With the videos, May does not have to give any talks. She just need to get the computer running and answered our questions during the discussion. Honestly speaking, things that I have learned in underwater medicine was a whole lot difficult compared to this whole course knowledge.

When we finished the classroom session, the day is still wet. The rain continued till the next day.

On Sunday 26th October, we started our course with the the confine water session. Still, the weather was really not on our side when I arrived at Borneo Divers booth at Sutera Harbour. Borneo Divers boatman said the water in Mamutik was like ‘Milo’ – a local drinks which consist of cocoa and milk – a direct way of saying that the visibility underwater was bad. Our instructor, May said that we have to abort doing it in the island. Instead, she brought us to Sutera Harbour swimming pool where we learn all the open water skills.

Yay! I was really disappointed at the beginning as we could not do it the usual way in saltwater around Mamutik. But then, I changed my mind after the 2 and half hour lesson ended. The excellent visibility in the swimming pool really made our lesson smooth the whole session. If we were to go the island during that ‘gloomy’ weather, I was afraid that we would not be able to concentrate on the lesson because of the harsh wave & poor visibility. During the confine water session in the swimming pool, we were thought a lot of basic scuba diving skills that we have to learn and do. 2.5 hours in the water really made me freeze, tired and hungry. I went back home and drop dead (deep sleep) the whole night.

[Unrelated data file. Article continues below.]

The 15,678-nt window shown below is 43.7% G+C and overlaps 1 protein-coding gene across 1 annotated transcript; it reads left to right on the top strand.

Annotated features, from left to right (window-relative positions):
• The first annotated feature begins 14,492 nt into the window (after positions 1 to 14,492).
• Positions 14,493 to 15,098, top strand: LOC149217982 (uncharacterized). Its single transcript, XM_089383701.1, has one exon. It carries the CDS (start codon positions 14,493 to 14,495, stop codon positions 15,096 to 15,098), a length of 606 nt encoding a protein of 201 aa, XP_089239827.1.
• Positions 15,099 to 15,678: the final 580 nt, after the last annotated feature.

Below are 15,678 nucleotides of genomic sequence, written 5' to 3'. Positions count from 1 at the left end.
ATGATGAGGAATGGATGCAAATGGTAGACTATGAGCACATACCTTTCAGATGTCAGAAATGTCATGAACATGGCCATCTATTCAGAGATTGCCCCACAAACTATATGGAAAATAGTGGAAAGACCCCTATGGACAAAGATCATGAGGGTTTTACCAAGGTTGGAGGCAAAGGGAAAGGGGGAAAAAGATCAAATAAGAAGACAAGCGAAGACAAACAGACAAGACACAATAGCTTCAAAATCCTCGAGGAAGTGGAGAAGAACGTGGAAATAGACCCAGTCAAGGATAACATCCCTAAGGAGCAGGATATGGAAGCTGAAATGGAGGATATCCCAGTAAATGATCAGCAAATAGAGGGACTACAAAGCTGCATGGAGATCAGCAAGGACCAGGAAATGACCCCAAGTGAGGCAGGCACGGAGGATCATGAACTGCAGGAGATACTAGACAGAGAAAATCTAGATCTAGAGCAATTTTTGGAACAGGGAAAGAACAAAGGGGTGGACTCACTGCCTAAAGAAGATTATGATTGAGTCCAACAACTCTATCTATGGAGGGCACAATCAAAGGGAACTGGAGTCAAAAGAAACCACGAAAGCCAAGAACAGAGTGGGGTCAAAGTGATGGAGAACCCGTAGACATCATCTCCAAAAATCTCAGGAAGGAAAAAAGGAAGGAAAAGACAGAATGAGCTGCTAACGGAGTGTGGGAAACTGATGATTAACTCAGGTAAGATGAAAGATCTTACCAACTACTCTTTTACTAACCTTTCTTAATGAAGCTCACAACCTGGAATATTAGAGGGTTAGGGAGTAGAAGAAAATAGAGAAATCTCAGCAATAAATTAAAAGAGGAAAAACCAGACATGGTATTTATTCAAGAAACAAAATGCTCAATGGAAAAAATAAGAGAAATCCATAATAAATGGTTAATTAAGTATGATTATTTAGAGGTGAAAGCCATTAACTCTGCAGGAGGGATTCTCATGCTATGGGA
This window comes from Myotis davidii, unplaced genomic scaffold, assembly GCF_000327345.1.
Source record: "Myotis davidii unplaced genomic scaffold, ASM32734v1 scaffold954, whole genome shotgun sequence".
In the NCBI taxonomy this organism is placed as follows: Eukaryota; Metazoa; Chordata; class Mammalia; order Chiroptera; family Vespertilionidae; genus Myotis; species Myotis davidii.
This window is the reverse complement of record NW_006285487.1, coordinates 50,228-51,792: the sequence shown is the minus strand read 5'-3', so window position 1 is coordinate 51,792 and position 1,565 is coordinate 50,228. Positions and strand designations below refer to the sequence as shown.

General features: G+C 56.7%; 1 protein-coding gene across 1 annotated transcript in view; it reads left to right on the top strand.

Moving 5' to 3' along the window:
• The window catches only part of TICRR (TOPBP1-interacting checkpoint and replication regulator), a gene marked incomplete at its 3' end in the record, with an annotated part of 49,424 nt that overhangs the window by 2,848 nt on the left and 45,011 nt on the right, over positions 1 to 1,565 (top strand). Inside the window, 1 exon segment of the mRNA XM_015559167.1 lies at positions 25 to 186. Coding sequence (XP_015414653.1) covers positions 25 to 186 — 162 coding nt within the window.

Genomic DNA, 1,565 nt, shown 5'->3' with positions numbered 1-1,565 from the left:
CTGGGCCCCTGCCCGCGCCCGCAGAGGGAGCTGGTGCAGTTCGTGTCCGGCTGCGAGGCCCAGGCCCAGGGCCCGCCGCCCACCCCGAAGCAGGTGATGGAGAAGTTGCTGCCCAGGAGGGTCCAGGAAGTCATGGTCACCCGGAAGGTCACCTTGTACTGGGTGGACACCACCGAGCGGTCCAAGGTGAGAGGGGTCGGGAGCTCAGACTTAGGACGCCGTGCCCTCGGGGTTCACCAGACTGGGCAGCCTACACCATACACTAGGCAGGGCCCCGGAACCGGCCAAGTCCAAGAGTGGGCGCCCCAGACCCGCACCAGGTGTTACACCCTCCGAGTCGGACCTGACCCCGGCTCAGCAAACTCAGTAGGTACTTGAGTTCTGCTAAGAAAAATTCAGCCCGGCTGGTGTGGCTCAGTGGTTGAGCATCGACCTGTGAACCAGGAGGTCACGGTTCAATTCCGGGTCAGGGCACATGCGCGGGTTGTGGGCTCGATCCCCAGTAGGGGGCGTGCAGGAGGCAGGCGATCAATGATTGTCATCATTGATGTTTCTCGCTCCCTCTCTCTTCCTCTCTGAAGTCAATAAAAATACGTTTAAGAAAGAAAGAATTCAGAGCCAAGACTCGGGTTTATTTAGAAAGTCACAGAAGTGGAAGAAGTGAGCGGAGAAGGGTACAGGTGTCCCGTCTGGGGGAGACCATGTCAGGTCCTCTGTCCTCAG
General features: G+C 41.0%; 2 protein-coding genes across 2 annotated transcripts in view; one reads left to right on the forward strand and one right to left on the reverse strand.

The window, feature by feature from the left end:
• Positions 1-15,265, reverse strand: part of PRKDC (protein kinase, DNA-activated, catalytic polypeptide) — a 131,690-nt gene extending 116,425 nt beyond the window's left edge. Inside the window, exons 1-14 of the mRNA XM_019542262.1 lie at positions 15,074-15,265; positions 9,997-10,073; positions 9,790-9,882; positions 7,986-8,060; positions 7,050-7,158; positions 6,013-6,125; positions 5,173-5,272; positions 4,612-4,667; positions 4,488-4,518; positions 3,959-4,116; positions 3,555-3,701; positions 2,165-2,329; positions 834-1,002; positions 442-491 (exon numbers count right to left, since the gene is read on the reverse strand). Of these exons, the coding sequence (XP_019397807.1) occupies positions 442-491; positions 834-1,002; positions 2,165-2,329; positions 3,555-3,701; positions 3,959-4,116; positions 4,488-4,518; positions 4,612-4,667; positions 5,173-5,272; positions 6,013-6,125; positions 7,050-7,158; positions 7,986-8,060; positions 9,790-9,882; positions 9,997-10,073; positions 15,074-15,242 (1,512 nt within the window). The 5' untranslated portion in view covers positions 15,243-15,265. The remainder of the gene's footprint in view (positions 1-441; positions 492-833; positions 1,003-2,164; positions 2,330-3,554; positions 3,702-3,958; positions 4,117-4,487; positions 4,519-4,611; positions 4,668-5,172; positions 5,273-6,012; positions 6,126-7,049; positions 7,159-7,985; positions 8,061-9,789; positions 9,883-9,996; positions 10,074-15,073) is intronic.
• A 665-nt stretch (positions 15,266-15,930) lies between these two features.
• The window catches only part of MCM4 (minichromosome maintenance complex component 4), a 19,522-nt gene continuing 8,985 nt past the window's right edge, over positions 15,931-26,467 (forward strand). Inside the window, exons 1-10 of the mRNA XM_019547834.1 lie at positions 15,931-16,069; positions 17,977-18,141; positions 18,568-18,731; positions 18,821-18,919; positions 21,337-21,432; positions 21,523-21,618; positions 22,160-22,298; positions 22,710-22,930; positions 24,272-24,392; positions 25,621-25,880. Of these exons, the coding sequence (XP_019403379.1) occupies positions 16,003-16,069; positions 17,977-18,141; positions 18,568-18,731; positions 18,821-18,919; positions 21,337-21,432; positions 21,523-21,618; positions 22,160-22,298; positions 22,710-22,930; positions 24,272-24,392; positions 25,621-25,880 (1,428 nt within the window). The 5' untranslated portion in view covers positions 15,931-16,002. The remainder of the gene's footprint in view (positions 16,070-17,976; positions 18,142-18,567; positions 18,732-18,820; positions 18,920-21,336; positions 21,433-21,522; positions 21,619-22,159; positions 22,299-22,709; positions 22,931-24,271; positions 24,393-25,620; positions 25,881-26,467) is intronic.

On Monday 27th October, a holiday for Malaysian, (Deepavali holiday) we went to Mamutik Island for our 1st open water session. It was a shore dive, means that we have to walk about 100 meters with our BCD, regulators and tank to the shore. The weather was still not good, but then, that was our only chance.